Preferably, when installed in an ice bin, such as the manual service open ice bin unit 30 as shown in FIG. 3, at least a portion of a periphery of the insert 10 is attached to and/or rests upon at least a portion of a periphery of the ice bin opening. Alternately, the insert 10 may otherwise be supported in and/or attached to the ice bin 30. For example, the insert 10 may rest on the bottom floor of the ice bin's storage area, and include legs or other supports that raise the perforated section of the insert 10 above the same.

Referring again to FIGS. 1 and 2, via the aforementioned bends or otherwise, the insert 10 is preferably formed so that it extends through the opening into an ice storage or holding cavity of the manual service open ice bin unit 30. In the illustrated embodiment, the insert 10 possesses six primary sections defined by the aforementioned bends. The sections include: a front mounting section A, a front wall section B, first and second floor sections C and D, a rear wall section E, and a rear mounting section F.

As shown, the front mounting section A includes an inverted j-channel 14 arranged to conform to and receive a front lip of the ice bin unit 30 when installed therein (see FIG. 3). The inverted j-channel 14 is designed to secure the front section A of the insert 10 to the front of the ice bin unit 30. The inverted j-channel 14 is preferably sized to fit over the upper lip of the front of the ice bin unit 30. Accordingly, when installed, the insert 10 firmly rests within the ice storage cavity of the unit 30 with the front section A being supported on and/or by the front lip of the unit 30. Further, the j-channel 14 allows the front mounting section A to rest securely on the front lip of the unit 30 without having to be physically attached thereto, therefore, the insert 10 can be easily removed for servicing the ice bin unit 30, completing repairs to the ice bin unit 30, servicing a separate loose auxiliary cooling device 40, clearing the unit's drain (not shown), maintaining support connections 42, etc. Alternately, however, the front section A may be attached to the unit 30 with fasteners. The fasteners may be permanent or selectively removable and are preferably mechanical fasteners (e.g., screws, nuts and bolts, rivets, etc.), but they may be otherwise (e.g., an adhesive, welds, etc.). While either may be used, it is to be appreciated that removable fasteners (as compared to permanent ones) provide for easier detachment of the insert 10 from the unit 30 as desired, e.g., for cleaning, servicing, maintenance, etc. of the insert 10, the unit 30, the auxiliary cooling device 40, support connections 42 or other components. In any event, it is to be appreciated that the front mounting section A may take various optional configurations for support and mounting purposes.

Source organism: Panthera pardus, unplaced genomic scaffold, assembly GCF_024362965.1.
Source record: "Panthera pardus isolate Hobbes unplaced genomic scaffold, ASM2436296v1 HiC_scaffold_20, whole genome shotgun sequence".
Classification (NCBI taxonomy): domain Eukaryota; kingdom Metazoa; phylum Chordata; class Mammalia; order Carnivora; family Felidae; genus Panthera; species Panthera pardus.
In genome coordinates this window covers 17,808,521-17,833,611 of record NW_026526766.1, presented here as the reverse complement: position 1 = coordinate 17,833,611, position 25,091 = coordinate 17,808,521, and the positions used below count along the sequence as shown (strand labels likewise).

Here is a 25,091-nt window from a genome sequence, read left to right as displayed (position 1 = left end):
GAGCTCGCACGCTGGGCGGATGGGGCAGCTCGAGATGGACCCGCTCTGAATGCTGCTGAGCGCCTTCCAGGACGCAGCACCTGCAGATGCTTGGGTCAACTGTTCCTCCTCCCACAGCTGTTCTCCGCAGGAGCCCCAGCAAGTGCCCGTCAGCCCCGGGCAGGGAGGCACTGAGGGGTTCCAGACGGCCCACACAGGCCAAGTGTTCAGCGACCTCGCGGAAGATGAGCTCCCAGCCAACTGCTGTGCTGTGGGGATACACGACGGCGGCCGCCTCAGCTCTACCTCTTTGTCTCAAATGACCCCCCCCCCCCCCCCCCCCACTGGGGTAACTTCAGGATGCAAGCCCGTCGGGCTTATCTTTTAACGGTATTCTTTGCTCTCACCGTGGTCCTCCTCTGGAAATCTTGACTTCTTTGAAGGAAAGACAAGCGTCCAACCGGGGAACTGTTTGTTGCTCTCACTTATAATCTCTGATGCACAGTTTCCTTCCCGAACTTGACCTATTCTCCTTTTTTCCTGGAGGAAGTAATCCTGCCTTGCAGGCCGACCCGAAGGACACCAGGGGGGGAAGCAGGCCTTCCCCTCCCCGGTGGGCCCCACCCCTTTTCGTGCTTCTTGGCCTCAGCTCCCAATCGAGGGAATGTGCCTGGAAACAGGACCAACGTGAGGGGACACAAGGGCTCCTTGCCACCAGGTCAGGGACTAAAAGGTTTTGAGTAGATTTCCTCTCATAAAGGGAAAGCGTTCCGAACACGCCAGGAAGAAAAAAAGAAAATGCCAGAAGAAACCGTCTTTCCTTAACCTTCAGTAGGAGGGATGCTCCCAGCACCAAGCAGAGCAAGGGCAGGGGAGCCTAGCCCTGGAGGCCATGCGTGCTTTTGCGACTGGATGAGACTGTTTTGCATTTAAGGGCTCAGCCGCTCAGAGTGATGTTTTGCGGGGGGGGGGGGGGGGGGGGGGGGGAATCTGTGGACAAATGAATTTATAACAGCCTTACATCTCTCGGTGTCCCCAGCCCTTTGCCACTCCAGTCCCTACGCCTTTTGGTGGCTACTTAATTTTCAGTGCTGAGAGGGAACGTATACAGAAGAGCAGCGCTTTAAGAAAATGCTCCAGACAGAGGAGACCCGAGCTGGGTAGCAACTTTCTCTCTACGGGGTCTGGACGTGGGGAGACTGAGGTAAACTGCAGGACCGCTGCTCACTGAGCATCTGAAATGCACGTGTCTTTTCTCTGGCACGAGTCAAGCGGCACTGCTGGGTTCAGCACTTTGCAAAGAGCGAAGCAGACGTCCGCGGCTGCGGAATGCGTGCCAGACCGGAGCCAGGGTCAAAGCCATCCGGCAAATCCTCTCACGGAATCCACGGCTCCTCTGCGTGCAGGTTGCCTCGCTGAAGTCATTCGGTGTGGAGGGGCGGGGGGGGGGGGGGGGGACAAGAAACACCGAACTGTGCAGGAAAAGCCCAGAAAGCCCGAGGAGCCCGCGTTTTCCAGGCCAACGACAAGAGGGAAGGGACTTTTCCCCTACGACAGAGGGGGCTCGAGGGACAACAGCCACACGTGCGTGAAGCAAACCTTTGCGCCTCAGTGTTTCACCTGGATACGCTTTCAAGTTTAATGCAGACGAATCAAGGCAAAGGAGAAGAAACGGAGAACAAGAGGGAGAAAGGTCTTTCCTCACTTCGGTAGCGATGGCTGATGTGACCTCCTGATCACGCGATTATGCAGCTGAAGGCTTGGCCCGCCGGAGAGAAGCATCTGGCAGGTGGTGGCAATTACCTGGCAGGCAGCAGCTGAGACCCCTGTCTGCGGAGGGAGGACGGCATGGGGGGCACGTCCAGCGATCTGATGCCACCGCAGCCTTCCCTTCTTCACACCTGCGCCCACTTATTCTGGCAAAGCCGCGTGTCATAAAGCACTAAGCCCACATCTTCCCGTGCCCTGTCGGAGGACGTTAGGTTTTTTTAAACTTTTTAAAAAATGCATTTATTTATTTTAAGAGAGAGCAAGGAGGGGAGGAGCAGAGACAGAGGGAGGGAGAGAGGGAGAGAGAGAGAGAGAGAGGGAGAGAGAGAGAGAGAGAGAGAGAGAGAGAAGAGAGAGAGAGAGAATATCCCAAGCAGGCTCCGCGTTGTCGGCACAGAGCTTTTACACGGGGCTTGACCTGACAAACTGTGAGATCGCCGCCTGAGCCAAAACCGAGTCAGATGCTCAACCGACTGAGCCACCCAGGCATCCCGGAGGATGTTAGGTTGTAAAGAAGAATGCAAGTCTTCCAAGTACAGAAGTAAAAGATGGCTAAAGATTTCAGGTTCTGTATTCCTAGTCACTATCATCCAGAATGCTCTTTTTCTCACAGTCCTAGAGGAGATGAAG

The front wall section B is preferably a substantially vertical wall 16 which follows the contour of the front of the ice bin unit 30. The vertical wall 16 has 90-degree bends at either end with a bottom end connected to the first floor section C and an opposing top end connected to the front mounting section A. The front wall section B is preferably rigid and provides added strength to the insert 10 so that it does not sag when ice is piled onto the same. The front wall section B is preferably solid and without perforations and is designed to maximize potable ice storage capacity. Similarly, the rear wall section E is also preferably a substantially vertical wall 18 which follows the contour of the rear of the ice bin unit 30. The vertical wall 18 has bends at either end with a bottom end connected to the second floor section D and an opposing top end connected to the rear mounting section F. The rear wall section E is preferably rigid and provides added strength to the insert 10 so that it does not sag when ice is piled onto the same. The rear wall section E is preferably solid and without perforations and is designed to maximize potable ice storage capacity. Together, the lengths of the vertical walls 16 and 18 determine how far into the ice storage cavity the insert 10 extends. Preferably, these lengths are chosen so that the insert 10 extends into the cavity as much as possible while still leaving room below or otherwise outside the insert 10 for both: (i) the auxiliary cooling device 40, and (ii) a layer of ice of a selected thickness around the cooling device 40. The space or gap between the floor of the cavity and the bottom of the insert 10 is suitably in the range of approximately 3 to 5 inches, and preferably, it is approximately 4 inches.

The rear mounting section F preferably includes a substantially horizontal surface 20 which is arranged to be attached to a rear lip of the ice bin unit 30 by removable fasteners, such as screws 22 (as shown in FIG. 3), extending through holes 24 (best seen in FIG. 1). In this manner, the insert 10 is securely attached to the unit 30. Alternately, to facilitate quick and easy removal of the insert 10, the horizontal surface 20 may simply rest upon the rear lip of the ice bin unit 30 without being attached thereto. Additionally, similar to the front mounting section A, other fasteners and/or fastening techniques including permanent or removable fasteners may be used, and the fasteners may be mechanical or otherwise. Furthermore, the rear mounting section F optionally rests upon and/or is attached to a rear backsplash of the unit 30 in addition to or in lieu of resting/attaching to the rear lip of the unit 30.